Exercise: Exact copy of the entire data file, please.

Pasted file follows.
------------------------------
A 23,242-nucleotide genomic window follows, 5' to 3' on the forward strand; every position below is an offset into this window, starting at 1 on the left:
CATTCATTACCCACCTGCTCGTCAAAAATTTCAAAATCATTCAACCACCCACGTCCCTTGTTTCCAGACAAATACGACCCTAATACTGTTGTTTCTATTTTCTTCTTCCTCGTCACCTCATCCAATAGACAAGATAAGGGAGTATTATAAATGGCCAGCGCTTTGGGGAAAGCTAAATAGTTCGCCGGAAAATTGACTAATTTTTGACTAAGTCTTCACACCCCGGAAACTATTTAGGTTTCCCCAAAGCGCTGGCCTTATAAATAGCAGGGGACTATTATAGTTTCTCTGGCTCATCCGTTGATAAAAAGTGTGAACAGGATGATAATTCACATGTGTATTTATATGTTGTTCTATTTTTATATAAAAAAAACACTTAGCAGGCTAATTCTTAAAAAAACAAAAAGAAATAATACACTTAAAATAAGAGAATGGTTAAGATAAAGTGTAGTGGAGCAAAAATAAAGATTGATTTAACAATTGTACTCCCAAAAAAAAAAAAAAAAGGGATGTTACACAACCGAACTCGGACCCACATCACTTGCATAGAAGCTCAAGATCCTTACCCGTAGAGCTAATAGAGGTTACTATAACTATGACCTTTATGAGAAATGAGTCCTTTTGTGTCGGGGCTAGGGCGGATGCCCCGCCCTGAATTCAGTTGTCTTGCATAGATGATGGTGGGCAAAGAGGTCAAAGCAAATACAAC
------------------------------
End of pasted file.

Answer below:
A 23,242-nucleotide genomic window follows, 5' to 3' on the forward strand; every position below is an offset into this window, starting at 1 on the left:
CATTCATTACCCACCTGCTCGTCAAAAATTTCAAAATCATTCAACCACCCACGTCCCTTGTTTCCAGACAAATACGACCCTAATACTGTTGTTTCTATTTTCTTCTTCCTCGTCACCTCATCCAATAGACAAGATAAGGGAGTATTATAAATGGCCAGCGCTTTGGGGAAAGCTAAATAGTTCGCCGGAAAATTGACTAATTTTTGACTAAGTCTTCACACCCCGGAAACTATTTAGGTTTCCCCAAAGCGCTGGCCTTATAAATAGCAGGGGACTATTATAGTTTCTCTGGCTCATCCGTTGATAAAAAGTGTGAACAGGATGATAATTCACATGTGTATTTATATGTTGTTCTATTTTTATATAAAAAAAACACTTAGCAGGCTAATTCTTAAAAAAACAAAAAGAAATAATACACTTAAAATAAGAGAATGGTTAAGATAAAGTGTAGTGGAGCAAAAATAAAGATTGATTTAACAATTGTACTCCCAAAAAAAAAAAAAAAAGGGATGTTACACAACCGAACTCGGACCCACATCACTTGCATAGAAGCTCAAGATCCTTACCCGTAGAGCTAATAGAGGTTACTATAACTATGACCTTTATGAGAAATGAGTCCTTTTGTGTCGGGGCTAGGGCGGATGCCCCGCCCTGAATTCAGTTGTCTTGCATAGATGATGGTGGGCAAAGAGGTCAAAGCAAATACAAC